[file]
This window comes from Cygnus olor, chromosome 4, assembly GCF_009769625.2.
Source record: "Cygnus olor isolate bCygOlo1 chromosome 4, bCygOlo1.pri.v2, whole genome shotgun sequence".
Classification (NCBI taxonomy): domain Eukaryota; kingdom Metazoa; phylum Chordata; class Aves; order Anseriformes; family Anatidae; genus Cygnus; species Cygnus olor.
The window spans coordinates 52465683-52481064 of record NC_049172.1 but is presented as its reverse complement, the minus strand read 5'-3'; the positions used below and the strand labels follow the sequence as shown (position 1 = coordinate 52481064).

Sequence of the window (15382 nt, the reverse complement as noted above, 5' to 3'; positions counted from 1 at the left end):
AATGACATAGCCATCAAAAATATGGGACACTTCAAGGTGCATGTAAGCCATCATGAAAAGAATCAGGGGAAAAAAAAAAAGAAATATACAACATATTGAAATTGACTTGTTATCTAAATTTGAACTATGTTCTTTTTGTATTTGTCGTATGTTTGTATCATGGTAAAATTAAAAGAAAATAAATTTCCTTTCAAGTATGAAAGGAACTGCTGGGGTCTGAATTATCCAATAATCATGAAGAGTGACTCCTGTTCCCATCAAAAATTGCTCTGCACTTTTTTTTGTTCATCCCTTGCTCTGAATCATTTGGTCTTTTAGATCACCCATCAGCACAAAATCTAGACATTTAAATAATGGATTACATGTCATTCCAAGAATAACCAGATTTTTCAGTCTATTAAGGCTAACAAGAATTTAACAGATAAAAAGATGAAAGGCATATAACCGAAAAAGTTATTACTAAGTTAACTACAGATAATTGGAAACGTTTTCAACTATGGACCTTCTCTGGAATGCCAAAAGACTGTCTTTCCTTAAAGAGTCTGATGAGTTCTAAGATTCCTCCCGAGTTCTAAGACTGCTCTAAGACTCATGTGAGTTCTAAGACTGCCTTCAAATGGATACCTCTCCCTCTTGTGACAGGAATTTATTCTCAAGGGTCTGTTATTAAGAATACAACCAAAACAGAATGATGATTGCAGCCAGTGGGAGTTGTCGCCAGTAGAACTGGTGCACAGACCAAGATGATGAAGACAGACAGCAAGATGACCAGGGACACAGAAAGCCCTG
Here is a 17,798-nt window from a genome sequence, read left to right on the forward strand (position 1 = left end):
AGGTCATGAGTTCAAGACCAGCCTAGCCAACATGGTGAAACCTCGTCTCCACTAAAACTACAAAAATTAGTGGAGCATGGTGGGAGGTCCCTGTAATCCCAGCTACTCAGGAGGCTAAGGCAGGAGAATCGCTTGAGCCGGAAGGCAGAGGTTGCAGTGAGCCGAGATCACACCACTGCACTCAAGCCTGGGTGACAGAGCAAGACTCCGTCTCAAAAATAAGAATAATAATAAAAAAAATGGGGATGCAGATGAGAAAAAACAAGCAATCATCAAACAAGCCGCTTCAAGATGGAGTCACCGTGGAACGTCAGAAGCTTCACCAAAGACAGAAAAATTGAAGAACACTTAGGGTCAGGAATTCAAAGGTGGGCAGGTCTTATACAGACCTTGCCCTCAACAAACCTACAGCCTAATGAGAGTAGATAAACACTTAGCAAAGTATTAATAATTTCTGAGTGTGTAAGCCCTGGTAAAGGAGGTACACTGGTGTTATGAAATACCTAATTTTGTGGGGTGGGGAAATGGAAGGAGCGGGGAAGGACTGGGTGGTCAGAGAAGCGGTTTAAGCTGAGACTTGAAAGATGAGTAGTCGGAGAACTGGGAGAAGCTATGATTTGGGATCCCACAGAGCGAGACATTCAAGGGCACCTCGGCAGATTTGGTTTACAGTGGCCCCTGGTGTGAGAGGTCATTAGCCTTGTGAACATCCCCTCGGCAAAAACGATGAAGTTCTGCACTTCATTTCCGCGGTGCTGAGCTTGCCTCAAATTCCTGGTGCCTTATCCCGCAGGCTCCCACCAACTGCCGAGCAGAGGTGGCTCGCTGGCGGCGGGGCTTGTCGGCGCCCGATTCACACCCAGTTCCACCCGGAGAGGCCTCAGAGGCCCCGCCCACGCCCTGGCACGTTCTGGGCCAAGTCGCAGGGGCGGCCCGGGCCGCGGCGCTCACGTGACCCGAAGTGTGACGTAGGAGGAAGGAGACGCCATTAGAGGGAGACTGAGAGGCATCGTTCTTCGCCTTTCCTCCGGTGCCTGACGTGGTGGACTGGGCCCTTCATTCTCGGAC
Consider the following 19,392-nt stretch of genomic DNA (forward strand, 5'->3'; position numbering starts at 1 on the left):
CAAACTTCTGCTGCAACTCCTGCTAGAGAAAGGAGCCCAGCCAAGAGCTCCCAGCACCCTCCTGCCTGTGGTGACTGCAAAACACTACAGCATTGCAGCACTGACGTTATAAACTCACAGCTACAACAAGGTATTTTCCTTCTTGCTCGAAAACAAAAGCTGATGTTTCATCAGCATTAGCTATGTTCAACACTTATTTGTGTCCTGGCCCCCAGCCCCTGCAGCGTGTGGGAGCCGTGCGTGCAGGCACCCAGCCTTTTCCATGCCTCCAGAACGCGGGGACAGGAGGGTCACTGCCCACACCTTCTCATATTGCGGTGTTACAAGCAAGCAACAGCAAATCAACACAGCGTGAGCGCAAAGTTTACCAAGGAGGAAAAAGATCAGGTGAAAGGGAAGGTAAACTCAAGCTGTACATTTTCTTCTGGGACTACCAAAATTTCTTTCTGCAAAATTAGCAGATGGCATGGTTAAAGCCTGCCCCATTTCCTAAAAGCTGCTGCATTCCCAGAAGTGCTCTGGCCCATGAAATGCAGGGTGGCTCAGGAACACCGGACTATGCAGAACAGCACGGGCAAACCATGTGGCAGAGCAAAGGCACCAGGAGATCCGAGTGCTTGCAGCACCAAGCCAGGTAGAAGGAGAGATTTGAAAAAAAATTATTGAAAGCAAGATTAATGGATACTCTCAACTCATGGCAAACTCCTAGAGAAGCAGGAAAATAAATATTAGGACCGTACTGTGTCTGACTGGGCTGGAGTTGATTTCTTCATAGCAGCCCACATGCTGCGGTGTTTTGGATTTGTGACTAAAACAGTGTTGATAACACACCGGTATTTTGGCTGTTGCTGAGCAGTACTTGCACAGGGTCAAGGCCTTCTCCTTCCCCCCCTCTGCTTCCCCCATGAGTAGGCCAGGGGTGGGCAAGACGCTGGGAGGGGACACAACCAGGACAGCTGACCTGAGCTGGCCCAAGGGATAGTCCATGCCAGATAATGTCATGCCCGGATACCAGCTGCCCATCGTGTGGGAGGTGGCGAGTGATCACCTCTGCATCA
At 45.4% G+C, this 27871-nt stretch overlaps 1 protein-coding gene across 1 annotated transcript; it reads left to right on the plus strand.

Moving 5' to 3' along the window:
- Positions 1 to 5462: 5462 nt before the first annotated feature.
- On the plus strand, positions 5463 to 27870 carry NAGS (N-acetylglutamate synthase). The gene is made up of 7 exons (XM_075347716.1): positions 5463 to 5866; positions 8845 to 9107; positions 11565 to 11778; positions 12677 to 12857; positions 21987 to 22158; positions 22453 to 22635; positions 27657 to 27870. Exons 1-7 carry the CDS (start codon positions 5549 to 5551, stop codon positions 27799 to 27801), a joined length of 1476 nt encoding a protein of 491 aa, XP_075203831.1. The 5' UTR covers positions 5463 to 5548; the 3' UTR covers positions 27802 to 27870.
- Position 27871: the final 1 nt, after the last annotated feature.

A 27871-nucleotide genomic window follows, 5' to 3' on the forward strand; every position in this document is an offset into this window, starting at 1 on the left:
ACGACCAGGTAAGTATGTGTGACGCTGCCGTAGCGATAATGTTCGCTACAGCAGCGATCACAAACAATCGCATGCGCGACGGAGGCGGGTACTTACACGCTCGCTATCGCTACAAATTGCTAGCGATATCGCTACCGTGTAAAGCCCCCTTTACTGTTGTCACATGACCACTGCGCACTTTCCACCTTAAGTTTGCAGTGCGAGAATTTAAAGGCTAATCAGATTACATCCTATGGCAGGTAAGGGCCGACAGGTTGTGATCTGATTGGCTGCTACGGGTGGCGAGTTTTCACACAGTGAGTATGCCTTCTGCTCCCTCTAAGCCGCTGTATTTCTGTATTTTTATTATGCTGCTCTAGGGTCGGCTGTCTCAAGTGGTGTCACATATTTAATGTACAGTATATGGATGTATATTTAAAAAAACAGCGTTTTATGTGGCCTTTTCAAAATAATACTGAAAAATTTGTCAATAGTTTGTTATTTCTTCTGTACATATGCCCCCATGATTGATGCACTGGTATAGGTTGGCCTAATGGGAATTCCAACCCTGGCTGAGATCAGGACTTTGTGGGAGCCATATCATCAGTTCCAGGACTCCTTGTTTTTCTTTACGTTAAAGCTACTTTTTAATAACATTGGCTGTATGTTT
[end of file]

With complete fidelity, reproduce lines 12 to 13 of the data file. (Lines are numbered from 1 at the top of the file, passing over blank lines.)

Moving 5' to 3' along the window:
- Positions 1 to 5462: 5462 nt before the first annotated feature.